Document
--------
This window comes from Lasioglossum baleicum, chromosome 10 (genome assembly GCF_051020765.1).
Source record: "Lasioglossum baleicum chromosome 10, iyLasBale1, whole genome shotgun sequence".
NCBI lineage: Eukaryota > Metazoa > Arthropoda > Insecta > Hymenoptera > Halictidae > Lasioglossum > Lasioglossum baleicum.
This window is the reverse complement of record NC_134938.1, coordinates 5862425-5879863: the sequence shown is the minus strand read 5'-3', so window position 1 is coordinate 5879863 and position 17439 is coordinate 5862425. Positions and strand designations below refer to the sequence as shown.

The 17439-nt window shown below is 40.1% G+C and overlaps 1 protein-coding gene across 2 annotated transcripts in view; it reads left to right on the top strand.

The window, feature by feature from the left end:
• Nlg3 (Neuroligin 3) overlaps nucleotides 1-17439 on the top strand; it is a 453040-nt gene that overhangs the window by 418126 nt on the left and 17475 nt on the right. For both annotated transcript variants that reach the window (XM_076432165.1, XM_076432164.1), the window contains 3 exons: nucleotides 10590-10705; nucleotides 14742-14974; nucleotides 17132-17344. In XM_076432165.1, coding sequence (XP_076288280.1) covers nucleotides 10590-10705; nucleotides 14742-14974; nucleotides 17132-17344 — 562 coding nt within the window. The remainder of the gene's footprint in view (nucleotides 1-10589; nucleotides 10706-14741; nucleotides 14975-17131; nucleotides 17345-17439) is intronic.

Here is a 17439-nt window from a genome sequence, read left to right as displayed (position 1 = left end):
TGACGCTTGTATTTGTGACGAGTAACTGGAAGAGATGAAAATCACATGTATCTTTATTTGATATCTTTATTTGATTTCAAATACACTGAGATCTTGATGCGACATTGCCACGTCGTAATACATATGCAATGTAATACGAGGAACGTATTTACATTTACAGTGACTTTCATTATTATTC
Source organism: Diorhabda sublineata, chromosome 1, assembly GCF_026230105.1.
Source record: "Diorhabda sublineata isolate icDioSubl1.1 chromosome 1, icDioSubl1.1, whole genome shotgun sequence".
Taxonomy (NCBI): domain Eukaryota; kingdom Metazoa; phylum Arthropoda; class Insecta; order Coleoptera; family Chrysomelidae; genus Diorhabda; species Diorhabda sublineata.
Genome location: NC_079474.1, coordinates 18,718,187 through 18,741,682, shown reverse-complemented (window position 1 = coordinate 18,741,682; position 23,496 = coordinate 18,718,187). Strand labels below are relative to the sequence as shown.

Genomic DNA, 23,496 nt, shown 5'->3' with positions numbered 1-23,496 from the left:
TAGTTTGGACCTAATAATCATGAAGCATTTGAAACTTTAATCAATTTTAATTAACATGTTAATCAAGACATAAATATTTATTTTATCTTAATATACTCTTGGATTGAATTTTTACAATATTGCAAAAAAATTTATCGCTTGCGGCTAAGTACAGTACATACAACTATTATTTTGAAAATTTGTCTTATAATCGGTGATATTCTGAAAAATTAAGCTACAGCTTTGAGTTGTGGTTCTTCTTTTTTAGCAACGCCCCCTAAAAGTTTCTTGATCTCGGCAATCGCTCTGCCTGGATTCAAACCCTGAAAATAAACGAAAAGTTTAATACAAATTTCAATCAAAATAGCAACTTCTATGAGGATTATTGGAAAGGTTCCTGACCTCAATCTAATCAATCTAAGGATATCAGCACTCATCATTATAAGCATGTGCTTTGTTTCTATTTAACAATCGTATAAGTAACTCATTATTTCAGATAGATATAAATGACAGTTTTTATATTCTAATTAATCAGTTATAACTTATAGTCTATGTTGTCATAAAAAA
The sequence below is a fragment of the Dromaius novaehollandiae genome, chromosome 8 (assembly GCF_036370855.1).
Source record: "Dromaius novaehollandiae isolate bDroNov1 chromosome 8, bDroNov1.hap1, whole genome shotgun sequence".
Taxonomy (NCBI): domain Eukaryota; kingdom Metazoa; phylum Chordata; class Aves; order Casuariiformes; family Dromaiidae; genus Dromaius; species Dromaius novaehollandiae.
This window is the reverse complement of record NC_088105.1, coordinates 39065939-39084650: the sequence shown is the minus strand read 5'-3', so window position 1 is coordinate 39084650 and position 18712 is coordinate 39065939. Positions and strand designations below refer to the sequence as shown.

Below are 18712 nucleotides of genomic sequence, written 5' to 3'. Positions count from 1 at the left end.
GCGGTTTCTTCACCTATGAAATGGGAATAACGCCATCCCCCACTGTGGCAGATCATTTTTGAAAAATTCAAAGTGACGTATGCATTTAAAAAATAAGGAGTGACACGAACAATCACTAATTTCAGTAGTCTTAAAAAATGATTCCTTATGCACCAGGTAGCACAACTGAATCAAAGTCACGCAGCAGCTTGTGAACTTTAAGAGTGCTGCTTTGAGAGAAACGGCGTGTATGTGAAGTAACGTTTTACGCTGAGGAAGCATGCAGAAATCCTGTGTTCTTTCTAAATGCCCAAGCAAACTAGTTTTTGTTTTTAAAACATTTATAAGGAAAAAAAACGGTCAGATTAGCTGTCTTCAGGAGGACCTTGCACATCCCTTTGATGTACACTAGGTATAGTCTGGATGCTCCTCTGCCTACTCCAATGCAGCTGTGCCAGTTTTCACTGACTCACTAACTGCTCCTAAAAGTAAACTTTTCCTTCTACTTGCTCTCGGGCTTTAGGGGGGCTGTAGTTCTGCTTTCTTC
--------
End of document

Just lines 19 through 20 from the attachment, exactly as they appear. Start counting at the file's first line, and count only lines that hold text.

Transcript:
This window is the reverse complement of record NC_088105.1, coordinates 39065939-39084650: the sequence shown is the minus strand read 5'-3', so window position 1 is coordinate 39084650 and position 18712 is coordinate 39065939. Positions and strand designations below refer to the sequence as shown.

Below are 18712 nucleotides of genomic sequence, written 5' to 3'. Positions count from 1 at the left end.